MARS HILL AUDIO Conversation 17

Maker of Middle-Earth

While it is not a story set in the twentieth century, Tom Shippey (author of J. R. R. Tolkien: Author of the Century) claims that The Lord of the Rings is very much a work of the twentieth century; the momentum of evil sweeps characters into action before they understand the events in which they are involved. Joseph Pearce (author of Tolkien: Man and Myth) defends The Lord of the Rings fantasy genre against those who would claim that realistic fiction is a better vessel for truth. Because mythology is stripped of the factual, he explains, it can deal with truth unencumbered and therefore convey its moral more directly. Literary critic Ralph C. Wood explains why he has been drawn to J. R. R. Tolkien's moral Middle-Earth since his first reading of The Lord of the Rings in the 1960s. It is a world ordered by heroism, friendship, loyalty, and hope. These ties alone, he states, enable the hobbits to complete their quest and go where no one else can. 86 minutes.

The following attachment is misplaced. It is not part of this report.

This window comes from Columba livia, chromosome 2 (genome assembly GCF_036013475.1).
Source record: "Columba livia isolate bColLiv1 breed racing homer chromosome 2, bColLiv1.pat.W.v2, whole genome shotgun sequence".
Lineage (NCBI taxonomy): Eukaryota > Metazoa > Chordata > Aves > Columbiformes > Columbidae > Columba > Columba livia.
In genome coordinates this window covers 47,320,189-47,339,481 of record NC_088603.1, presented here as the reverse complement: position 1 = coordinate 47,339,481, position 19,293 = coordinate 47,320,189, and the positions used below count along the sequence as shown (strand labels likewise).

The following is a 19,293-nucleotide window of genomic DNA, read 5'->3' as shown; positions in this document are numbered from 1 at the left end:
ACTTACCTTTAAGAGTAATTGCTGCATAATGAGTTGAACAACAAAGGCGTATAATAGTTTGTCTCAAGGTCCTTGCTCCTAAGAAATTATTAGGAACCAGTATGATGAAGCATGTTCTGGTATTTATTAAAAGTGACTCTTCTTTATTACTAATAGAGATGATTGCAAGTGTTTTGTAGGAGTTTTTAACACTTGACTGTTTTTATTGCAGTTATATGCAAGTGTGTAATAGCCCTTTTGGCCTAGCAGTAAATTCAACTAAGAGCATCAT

Preview
This item is available for purchase. Please log in or register to add it to your cart.

Part 1

  • Description
    Tom Shippey: “. . . in 1996, they ran a poll for the five greatest books of the century, and The Lord of the Rings won it by a landslide . . .”
  • Description
    “. . . One of the striking things at the very heart of The Lord of the Rings is [that] we’re told that everyone starts off with good intentions. . . .”
  • Description
    Joseph Pearce: “When I read The Lord of the Rings, I realized the real power of myth to engage the spirit and to engage the imagination, and to transcend allegory and get to a truth which is beyond allegorical.”
  • Description
    “One of the great things about The Lord of the Rings is the objectivity of good and evil: It’s something which is; it’s not an opinion . . .”

Part 2

  • Description
    Ralph C. Wood: “Tolkien regarded himself fundamentally as a philologist . . .”
  • Description
    “Students often report to me that after reading Tolkien, they feel clean; they mean that they’re in a moral world . . .”
  • Description
    “I think Tolkien had a deeply tragic vision. . . . He never had any assurance that anything would last, that anything was permanent, that all things are radically transient, passing away, evanescent. . . .”